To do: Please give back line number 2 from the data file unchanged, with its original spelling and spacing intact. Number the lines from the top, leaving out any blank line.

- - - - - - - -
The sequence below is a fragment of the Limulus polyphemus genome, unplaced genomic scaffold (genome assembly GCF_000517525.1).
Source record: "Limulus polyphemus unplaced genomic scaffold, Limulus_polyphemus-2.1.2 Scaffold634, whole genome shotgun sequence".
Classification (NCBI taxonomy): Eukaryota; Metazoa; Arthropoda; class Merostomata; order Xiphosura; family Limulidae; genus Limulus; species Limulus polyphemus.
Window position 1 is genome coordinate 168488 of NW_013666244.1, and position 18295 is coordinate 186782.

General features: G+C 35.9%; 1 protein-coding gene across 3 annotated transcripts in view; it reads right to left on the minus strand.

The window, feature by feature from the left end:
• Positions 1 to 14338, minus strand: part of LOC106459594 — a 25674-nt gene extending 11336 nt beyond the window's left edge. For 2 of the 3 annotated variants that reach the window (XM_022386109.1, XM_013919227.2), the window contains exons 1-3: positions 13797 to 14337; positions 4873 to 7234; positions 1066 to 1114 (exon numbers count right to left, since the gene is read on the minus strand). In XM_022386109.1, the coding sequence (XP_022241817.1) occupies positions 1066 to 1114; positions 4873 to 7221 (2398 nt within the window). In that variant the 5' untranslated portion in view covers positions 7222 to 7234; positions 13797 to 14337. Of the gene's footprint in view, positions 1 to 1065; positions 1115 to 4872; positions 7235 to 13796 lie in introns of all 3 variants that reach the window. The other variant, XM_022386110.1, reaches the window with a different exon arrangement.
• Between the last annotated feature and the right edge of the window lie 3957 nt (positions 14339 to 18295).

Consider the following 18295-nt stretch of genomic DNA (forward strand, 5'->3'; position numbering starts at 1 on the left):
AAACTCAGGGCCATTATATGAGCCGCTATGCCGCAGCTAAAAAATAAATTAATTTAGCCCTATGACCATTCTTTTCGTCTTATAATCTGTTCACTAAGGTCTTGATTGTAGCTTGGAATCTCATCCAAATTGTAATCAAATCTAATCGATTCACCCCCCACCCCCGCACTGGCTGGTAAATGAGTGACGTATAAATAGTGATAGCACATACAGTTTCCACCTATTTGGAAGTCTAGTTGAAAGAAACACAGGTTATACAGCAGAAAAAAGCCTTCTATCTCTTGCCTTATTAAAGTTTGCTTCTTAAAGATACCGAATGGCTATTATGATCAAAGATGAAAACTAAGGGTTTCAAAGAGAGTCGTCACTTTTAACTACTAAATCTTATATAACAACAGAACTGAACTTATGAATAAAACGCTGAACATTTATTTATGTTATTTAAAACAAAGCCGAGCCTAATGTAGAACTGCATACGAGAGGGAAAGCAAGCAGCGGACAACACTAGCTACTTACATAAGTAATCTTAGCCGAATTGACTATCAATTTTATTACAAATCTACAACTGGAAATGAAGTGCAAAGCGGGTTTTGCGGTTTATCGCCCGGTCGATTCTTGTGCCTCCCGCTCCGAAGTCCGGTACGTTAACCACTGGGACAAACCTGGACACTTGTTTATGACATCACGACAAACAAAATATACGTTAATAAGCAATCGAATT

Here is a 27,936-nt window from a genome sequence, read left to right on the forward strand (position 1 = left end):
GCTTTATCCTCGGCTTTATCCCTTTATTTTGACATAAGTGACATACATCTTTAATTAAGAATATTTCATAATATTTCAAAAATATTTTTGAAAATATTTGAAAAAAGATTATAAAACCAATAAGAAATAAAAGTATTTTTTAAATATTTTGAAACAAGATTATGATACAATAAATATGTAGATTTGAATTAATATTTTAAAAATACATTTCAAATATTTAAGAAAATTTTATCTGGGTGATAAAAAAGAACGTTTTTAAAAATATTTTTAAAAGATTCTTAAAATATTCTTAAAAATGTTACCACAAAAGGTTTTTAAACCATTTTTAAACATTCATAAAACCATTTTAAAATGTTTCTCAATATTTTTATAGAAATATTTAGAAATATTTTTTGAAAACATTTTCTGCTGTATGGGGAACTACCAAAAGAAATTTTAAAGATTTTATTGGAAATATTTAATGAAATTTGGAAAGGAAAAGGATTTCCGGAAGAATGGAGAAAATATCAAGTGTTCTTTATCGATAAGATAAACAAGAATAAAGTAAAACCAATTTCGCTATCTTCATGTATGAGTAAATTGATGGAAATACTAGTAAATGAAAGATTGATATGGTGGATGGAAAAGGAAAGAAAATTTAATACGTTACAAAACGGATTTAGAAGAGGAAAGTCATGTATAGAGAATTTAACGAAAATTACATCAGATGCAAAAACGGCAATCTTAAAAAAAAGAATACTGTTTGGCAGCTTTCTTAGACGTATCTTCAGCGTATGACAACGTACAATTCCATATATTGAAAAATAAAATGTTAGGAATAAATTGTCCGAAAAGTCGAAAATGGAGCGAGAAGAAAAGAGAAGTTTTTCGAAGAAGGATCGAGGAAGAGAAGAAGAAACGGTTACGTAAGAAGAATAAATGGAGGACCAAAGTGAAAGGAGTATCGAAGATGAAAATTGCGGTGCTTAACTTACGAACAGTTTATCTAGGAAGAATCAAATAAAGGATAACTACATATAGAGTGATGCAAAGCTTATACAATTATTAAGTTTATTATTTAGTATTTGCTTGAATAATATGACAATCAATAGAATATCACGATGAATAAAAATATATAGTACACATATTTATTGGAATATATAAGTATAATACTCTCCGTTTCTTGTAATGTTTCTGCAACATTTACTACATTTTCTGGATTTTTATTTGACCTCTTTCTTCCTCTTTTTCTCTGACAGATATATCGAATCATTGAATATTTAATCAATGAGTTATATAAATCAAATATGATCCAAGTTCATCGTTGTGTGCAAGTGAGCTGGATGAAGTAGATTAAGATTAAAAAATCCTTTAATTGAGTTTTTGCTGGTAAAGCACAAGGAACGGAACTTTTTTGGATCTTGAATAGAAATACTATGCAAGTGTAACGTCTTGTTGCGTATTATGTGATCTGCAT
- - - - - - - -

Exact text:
Source record: "Limulus polyphemus unplaced genomic scaffold, Limulus_polyphemus-2.1.2 Scaffold634, whole genome shotgun sequence".